Author Topic: Exhibition Announced"North Carolina Schools of Longrifles" at High Point Museum  (Read 15272 times)

Offline mbriggs

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The High Point Museum today announced the first ever exhibition on the North Carolina Schools of Longrifles.  The exhibition will start on Feb. 16th and last through August. It will feature three Outstanding Longrifles from each of the nine Longrifle Schools in North Carolina. Many of these Longrifles have never been displayed for the public before. The exhibition will also feature Piedmont North Carolina Banded and Beehive Powder Horns.

 The first phase of the exhibition will focus on the "Golden Years 1780-1830" and will run from Feb. 16th to May 5th. The second phase will start on May 30th and last until August 25th and will focus on 1830- 1880 period. The High Point Museum is open from 10 AM to 5 PM, Wednesday to Saturday.  Admission is free.

William W. Ivey will be giving a presentation "North Carolina Schools Longrifles 1765-1865" on Tuesday, Feb. 21st at 6:30 PM at the Museum.  Admission is free.

The High Point Museum has also announced a one day Panel Discussion and Seminar on Saturday, March 3rd.  The panel will consist of William W. Ivey, C. Michael Briggs, Kenneth Orr, and Joe S. Byerly.  The moderator will be Penn Wood. The program will focus on each of the nine North Carolina Longrifle Schools and Piedmont North Carolina Banded Powder Horns. The Program will begin at 9:30 AM and last until 4:30 P.M.  The cost is $25 to attend and includes lunch.  You can make a reservation by calling the High Point Museum at 336-885-1859.  The Museum is located at 1859 East Lexington Avenue in High Point, North Carolina. Their website is www.highpointmuseum.org        
« Last Edit: March 01, 2012, 09:27:06 PM by mbriggs »
C. Michael Briggs

Offline WElliott

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Knowing Bill, Michael and Ken, I know this exhibit and the presentations will be very worthwhile.  Congratulations to the High Point Museum for being open to host such an exhibit.  So many curators think it politically incorrect to have anything to do with firearm exhibits, despite the historical importance and the artistic merit of longrifles.  North Carolina is fortunate to have such outstanding museums as MESDA which are already supportive of the longrifle as an important artistic and historic artifact.
Wayne Elliott

Offline mbriggs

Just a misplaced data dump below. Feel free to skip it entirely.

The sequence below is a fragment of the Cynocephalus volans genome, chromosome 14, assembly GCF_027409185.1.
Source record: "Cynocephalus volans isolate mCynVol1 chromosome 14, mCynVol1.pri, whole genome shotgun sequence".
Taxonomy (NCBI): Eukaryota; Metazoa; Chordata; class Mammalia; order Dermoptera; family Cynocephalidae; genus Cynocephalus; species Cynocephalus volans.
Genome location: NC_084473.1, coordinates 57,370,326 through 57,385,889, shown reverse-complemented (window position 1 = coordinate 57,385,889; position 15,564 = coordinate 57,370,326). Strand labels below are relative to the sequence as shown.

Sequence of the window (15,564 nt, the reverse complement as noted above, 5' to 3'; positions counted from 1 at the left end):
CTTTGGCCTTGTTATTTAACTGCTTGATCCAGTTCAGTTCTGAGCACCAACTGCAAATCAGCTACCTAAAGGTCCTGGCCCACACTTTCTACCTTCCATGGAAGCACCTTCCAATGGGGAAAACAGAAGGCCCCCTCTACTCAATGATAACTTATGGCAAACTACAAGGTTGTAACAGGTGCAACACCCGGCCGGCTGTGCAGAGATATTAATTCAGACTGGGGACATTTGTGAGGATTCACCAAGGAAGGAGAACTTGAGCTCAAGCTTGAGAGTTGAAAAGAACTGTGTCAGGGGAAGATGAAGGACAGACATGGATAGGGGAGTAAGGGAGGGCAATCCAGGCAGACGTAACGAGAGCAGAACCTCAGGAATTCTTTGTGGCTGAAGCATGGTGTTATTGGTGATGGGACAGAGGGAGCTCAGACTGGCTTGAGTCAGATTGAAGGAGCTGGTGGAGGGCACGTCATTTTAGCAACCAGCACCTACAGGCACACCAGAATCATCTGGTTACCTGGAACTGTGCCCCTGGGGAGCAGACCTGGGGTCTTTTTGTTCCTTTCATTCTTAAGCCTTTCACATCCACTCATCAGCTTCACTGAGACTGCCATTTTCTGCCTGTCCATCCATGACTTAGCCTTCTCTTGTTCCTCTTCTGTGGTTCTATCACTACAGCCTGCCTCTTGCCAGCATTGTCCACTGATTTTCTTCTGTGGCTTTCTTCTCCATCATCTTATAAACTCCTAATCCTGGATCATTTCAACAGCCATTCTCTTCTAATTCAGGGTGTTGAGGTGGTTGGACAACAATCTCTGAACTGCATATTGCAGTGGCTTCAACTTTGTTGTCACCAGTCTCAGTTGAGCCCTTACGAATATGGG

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Wayne,
Thank you for your kind comments.  I think the exhibition and seminars will be a lot of fun and it is encouraging to find a museum that wants to spend the time and money to do this.  Bill, Ken, Joe and myself have had a lot of fun at the planning meetings and look forward to the seminars.

It is my understanding that the KRA Foundation has approved a grant to the Museum for this exhibiton.  Please tell Henry thank you for us.

Michael  
« Last Edit: February 11, 2012, 11:21:18 PM by mbriggs »
C. Michael Briggs

Offline mbriggs

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I thought I would give you a preview of what you can expect to see at the High Point Museum.  I am sorry that the photography is not better.


Here is the sign that explains the nine North Carolina Longrifle Schools


These are the new custom cabinets built by Ray's Woodworking and Cabinets of High Point.



These are the three Bear Creek School Longrifles.
1. Bryant Martindale of Chatham County (Ivey Book #17)
2. John Harper of Chatham County (Ivey #21)
3. David Kennedy of Moore County Relief Carved rifle (Ivey #2)



These are the three Early Deep River School Longrifles
1. J.J. from Guilford or Randolph County (Ivey #43)
2. David Grose of Guilford County (Ivey #41)
3. Craft Jackson of Guilford County (Ivey #39)



These are the three Jamestown School Longrifles
1. Jabez Stephens from Guilford County (Ivey N.P.)
2. William Lamb from Guilford County (Ivey N.P.)
3. Thaddeus Gardner from Guilford County (Ivey #56)



These are the three Salem School Longrifles

1. Christoph Vogler from Forsyth County (Ivey #104)
2. George Vogler from Rowan County (Ivey #108)
3. Disselfink rifle (Maker Unknown) (Ivey #125)



These are the three Davidson School Longrifles
1. Henry Ledford from Davidson County (Ivey N.P.)
2. Solomon Farrington from Davidson County (Ivey #135)
3. Andrew Long from Davidson County (Ivey N.P.)



These are the three Rowan School Longrifles
1. Leonard Nash from Iredell County (Ivey #145)
2. George Eagle from Rowan County (Ivey #137)
3. Isaac Ribelin from Rowan County (Ivey N.P.)



These are the three Mecklenburg School Longrifles
1. L.T.C. from Mecklenburg County (Ivey #168)
2. Christian Arney from Lincoln County (Ivey #161)
3. Isaac Thompson from Mecklenburg County Relief Carved (Ivey N.P.)



These are the three Catawba Valley School Longrifles
1. Daniel Speck from Iredell County (Ivey #178)
2. Henry W. Huffman from Catawba County (Ivey #172)
3. Unsigned Carved rifle from Catawba County (Ivey #174)



These are the three Appalachian School Longrifles
1. Unsigned (Ivey #212)
2. John R. Gillespie from Haywood County (Ivey #200)
3. H.W. (probably Whitson) (Ivey #205)



Piedmont North Carolina Powder Horns



















Map showing location of Jamestown School Gun Shops.



This should give you something to look forward to visiting.

Michael
C. Michael Briggs

Offline Dennis Glazener